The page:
Rustic Overtones open for Matisyahu at the State Theatre on New Year’s Eve in an all-ages show. For Dave Gutter, the band’s frontman, it has been a year of collaboration and fruition for projects that highlight his wordsmithing for others and influence on their musical careers.
“A lot of stuff I’d been writing the last three years culminated this year,” Gutter said in a recent interview with The Phoenix.
Aaron Neville released “Apache,” with lyrics Gutter co-wrote with Eric Krasno based on Neville’s poems.
“Working on the Neville record has been a dream gig,” Krasno said of the release. On it, he worked with Gutter, imagining Neville’s life through at least 50 poems he had sent them.
“The cool thing for me was laying down music and melodies, like painting a picture. We created the sketch and Aaron would add the color. He was very involved in the process, something he had not done on his records in a very long time,” Krasno said. “The excitement level between all of us was high.”
Gutter pushed Krasno, the songwriter, to move to the front of the stage and sing his own songs, which resulted in Krasno’s debut album, Blood from a Stone. Krasno credits Gutter and other Maine musicians with helping him make the jump, giving him the necessary confidence in his own voice.
Another high note, literally, for Gutter was his work on a single from GRiZ’s new album. In addition to the novel song, Grant Kwiecinski, who at 25 is already an electronic funk icon, also introduced GRiZ Kush, the artist’s own strain of weed that is sold legally in Denver, Co.
“With the writing thing, it’s been a busy year,” Gutter said, but added that the creative, collaborative process dates back even longer. “We started that four years ago. So sometimes after you write the songs, the bands tour and play them, record them. Now we’re at a place where it’s looping around and seems current.”
Over time, Gutter’s vocal range has moved from sandpaper scratchy rock anthems like Paranoid Social Club’s “We All Got Wasted” to hauntingly mellow love ballads, like those off his new album Armies, a duo endeavor with Anna Lombard.
His songwriting may have been overlooked comparatively, but industry insiders know he can crank out catchy bumper sticker lyrics and social commentary with music’s best. In a year that saw Bob Dylan win a Nobel Prize for Literature, the establishment types are starting to appreciate songwriting as a serious art form.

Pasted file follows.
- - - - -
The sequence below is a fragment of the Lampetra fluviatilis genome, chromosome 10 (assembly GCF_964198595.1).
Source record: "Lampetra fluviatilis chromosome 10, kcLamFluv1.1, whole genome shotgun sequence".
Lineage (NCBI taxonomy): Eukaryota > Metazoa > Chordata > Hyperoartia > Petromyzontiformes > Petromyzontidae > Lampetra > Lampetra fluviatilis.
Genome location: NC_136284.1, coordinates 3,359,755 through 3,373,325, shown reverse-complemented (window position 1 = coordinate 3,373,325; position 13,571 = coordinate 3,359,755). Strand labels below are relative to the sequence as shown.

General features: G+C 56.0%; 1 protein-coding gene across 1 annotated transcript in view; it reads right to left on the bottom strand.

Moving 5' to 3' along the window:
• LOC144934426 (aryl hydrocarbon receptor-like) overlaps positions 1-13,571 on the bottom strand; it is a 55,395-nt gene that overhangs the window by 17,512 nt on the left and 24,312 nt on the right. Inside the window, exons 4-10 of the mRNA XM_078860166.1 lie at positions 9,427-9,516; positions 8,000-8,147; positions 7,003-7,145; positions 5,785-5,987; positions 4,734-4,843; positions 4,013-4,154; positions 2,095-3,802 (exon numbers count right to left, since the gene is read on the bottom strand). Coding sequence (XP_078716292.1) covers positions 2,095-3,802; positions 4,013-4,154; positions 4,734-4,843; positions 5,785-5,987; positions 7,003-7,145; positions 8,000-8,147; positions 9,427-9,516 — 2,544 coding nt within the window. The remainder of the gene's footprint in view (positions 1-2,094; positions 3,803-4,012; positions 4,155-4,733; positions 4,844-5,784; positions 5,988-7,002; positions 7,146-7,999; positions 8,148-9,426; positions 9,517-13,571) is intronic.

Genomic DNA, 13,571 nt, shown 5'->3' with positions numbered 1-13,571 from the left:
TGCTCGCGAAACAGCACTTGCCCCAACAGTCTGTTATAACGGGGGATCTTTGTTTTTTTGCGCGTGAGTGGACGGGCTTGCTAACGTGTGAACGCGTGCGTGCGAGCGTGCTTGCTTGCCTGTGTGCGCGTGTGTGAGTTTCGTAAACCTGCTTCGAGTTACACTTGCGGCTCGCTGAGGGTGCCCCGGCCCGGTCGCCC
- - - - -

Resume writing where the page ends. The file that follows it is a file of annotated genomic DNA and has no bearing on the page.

For Gutter, a low note this year was the death of David Bowie. The Maine minstrel joined up with other local legends in a tribute to Ziggy Stardust held at the State Theatre days after news came down. He played “Sector Z” with Jeff Beam, Dominic Lavoie, and Mat Zaro.
Another high point for Gutter — again, literally — was when he and fiancée Kaitlyn Gradie had their engagement photographs taken on the side of a cliff in the White Mountains.
“We went to the top in the early morning dark,” he said. “They dropped us down with harnesses, and as the sun came up, they took the pictures.” Philbrick Photography provided the aerial hijinks on Cathedral Ledge. The couple plans to get married, perhaps in the new year, but they are waiting to announce a date, “waiting to throw a crazy party."
More big news for the coming year: Rustic Overtones have begun work on a new album, one that will be a decidedly different product than in years past.
“It’s a collection of instrumentals I’m currently writing over,” Gutter said. “A world music vibe, heavily South American and Brazilian. I discovered some cool music from the late ’60s and ’70s, from Brazilian psychedelic rock bands. We love to make music like that, always trying to push forward.”
From the studio to the stage, the band continues to break barriers. “We resurrect all of our music when we play live,” he said of the upcoming State show, “and we’ll have fresh new versions with a different feel.”
Gutter has not played with Matisyahu before, but knows several of the guys from his band, having met them through Krasno. “I’ve never even seen Matis live, so I’m looking forward to do my set and then just chill, hang out with the drunk guys who know every word to your songs.”
Matisyahu w/ Rustic Overtones & Alec Benjamin
Doors: 8 pm / Show: 9 pm
$20 Early Bird / $30 Advance / $35 Day of Show
This event is ALL AGES
Latest from Tim Gillis
- Music Matters: Marcia Butler's Memoir The Skin Above My Knee at Print
- Have Fingers, Will Travel
- WHAT IS A CRIMINAL? The intersection of racial justice and policing in Portland
- "Protecting the environment is not a partisan issue" Why Mainers resist Trump's EPA pick
- Bridging gaps through music with the Portland Culture Exchange